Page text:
Socrates in Jeopardyland

Nov 20, 2008 10:59am

Get a hard seat, a bright light, and ponder these questions:

13. Socrates, Plato, Aristotle, and Aquinas would concur that:
a. all moral and political truth is relative to one’s time and place
b. moral ideas are best explained as material accidents or byproducts of evolution
c. values originating in one’s conscience cannot be judged by others
d. Christianity is the only true religion and should rule the state
e. certain permanent moral and political truths are accessible to human reason

27. Free markets typically secure more economic prosperity than government’s centralized planning because:
a. the price system utilizes more local knowledge of means and ends
b. markets rely upon coercion, whereas government relies upon voluntary compliance with the law
c. more tax revenue can be generated from free enterprise
d. property rights and contracts are best enforced by the market system
e. government planners are too cautious in spending taxpayers’ money

29. A flood-control levee (or national defense) is considered a public good because:
a. citizens value it as much as bread and medicine
b. a resident can benefit from it without directly paying for it
c. government construction contracts increase employment
d. insurance companies cannot afford to replace all houses after a flood
e. government pays for its construction, not citizens

OK, these are from:
a. The latest SAT exam
b. Barack Obama’s vetting packet for prospective Cabinet members
c. A new poll purporting to tell us that Americans are bozos

The answer is “c,” and if your head’s spinning, join the club. 

This little beauty comes from the Intercollegiate Studies Institute, an outfit that today is releasing its annual survey on “American Civic Literacy.” Its purported result: “The majority of Americans – including elected officials – failed a test of basic knowledge about American history and economics.”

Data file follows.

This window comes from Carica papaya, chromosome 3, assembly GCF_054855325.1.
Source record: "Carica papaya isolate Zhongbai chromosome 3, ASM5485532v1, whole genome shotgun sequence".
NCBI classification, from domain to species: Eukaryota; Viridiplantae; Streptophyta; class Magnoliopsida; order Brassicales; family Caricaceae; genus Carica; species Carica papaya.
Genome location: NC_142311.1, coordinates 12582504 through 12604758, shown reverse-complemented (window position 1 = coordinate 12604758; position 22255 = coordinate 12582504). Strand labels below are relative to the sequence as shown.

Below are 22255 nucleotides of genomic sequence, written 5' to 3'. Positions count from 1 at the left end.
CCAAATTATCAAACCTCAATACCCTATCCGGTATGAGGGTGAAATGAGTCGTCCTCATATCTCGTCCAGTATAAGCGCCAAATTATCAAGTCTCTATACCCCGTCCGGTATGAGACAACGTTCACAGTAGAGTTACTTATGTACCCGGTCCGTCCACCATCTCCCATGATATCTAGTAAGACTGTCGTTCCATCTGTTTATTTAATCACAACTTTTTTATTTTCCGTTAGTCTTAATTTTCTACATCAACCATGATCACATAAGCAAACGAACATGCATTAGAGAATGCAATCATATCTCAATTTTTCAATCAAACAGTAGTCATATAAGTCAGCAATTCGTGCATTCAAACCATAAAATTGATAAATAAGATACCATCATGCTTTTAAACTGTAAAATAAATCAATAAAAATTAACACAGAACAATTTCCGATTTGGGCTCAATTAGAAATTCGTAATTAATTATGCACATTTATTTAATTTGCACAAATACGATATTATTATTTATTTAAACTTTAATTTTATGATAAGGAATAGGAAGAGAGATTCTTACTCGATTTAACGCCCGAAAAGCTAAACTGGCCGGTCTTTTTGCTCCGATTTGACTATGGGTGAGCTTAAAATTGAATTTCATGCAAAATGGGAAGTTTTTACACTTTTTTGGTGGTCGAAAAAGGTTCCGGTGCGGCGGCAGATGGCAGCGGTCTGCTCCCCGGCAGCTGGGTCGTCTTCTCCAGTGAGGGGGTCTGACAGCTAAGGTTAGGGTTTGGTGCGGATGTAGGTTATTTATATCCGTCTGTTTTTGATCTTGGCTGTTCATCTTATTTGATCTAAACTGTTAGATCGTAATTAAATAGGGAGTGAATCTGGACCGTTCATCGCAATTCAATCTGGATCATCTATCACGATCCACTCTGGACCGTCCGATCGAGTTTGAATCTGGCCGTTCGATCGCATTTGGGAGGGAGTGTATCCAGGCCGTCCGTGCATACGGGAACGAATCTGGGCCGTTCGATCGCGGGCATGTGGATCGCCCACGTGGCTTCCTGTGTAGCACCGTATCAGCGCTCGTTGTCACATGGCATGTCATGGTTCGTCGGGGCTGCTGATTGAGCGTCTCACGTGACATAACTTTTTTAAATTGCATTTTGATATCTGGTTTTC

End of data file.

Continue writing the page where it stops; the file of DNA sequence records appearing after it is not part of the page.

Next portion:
The reality is that the ISI itself has failed a test of basic knowledge about the definition and measurement of just what knowledge is. I’ve blogged about this before – see it here – but the key point is that these folks are confusing knowledge (the ability to draw on information to make considered judgments) with recall (the ability to recite disassociated facts); and then doubling down by using an inappropriate method of measurement.

The headline result in this report says "many Americans thought the phrase ‘government of the people, by the people, for the people’ came from the U.S. Constitution or Declaration of Independence and not its actual source – Lincoln's Gettysburg Address.” It does not tell us why being able to recite the precise source of this (or any) historical quote is important. The logic, it seems, is that more recall is better than less recall – the Jeopardy school of "knowledge."

Leaving aside that concept – or whether being able to spit back a comparative assessment of Socrates, Plato, Aristotle, and Aquinas constitutes “basic knowledge” – just imagine trying to answer these questions in a telephone survey. You have to comprehend the root question, then keep each response option in your head so you can compare and choose. On the phone.

Two thousand five hundred and eight Americans took this survey, answering – I am not kidding – 118 questions. What they got for their trouble was to be excoriated as dumbos. Me, I’d give ’em medals for sheer fortitude. And the booby prize to the perpetrators of this so-called research.

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